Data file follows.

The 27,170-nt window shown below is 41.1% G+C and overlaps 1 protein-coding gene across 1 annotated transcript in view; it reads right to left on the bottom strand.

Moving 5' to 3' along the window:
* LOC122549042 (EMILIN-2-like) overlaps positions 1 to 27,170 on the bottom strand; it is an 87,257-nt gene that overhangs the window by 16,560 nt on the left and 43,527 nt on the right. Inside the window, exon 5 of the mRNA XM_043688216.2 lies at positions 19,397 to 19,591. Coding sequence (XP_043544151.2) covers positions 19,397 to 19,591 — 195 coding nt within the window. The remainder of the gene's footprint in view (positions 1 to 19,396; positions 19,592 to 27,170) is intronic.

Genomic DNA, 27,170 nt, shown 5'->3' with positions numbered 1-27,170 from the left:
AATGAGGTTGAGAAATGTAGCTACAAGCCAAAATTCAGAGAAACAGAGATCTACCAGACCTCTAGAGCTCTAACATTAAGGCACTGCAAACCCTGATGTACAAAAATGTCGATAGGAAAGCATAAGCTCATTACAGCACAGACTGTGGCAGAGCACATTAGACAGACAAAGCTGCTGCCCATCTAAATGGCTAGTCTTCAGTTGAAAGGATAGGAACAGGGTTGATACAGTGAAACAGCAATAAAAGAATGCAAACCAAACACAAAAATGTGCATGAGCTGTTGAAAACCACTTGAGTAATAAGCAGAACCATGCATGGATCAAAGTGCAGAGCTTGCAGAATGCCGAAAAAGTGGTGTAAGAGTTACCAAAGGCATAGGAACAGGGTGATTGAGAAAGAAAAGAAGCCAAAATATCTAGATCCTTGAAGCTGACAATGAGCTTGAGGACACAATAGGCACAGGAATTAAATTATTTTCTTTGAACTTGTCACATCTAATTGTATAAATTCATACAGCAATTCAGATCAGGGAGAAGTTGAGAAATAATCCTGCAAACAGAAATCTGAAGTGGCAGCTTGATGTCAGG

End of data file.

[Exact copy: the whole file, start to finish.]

The 27,170-nt window shown below is 41.1% G+C and overlaps 1 protein-coding gene across 1 annotated transcript in view; it reads right to left on the bottom strand.

Moving 5' to 3' along the window:
* LOC122549042 (EMILIN-2-like) overlaps positions 1 to 27,170 on the bottom strand; it is an 87,257-nt gene that overhangs the window by 16,560 nt on the left and 43,527 nt on the right. Inside the window, exon 5 of the mRNA XM_043688216.2 lies at positions 19,397 to 19,591. Coding sequence (XP_043544151.2) covers positions 19,397 to 19,591 — 195 coding nt within the window. The remainder of the gene's footprint in view (positions 1 to 19,396; positions 19,592 to 27,170) is intronic.

Genomic DNA, 27,170 nt, shown 5'->3' with positions numbered 1-27,170 from the left:
AATGAGGTTGAGAAATGTAGCTACAAGCCAAAATTCAGAGAAACAGAGATCTACCAGACCTCTAGAGCTCTAACATTAAGGCACTGCAAACCCTGATGTACAAAAATGTCGATAGGAAAGCATAAGCTCATTACAGCACAGACTGTGGCAGAGCACATTAGACAGACAAAGCTGCTGCCCATCTAAATGGCTAGTCTTCAGTTGAAAGGATAGGAACAGGGTTGATACAGTGAAACAGCAATAAAAGAATGCAAACCAAACACAAAAATGTGCATGAGCTGTTGAAAACCACTTGAGTAATAAGCAGAACCATGCATGGATCAAAGTGCAGAGCTTGCAGAATGCCGAAAAAGTGGTGTAAGAGTTACCAAAGGCATAGGAACAGGGTGATTGAGAAAGAAAAGAAGCCAAAATATCTAGATCCTTGAAGCTGACAATGAGCTTGAGGACACAATAGGCACAGGAATTAAATTATTTTCTTTGAACTTGTCACATCTAATTGTATAAATTCATACAGCAATTCAGATCAGGGAGAAGTTGAGAAATAATCCTGCAAACAGAAATCTGAAGTGGCAGCTTGATGTCAGG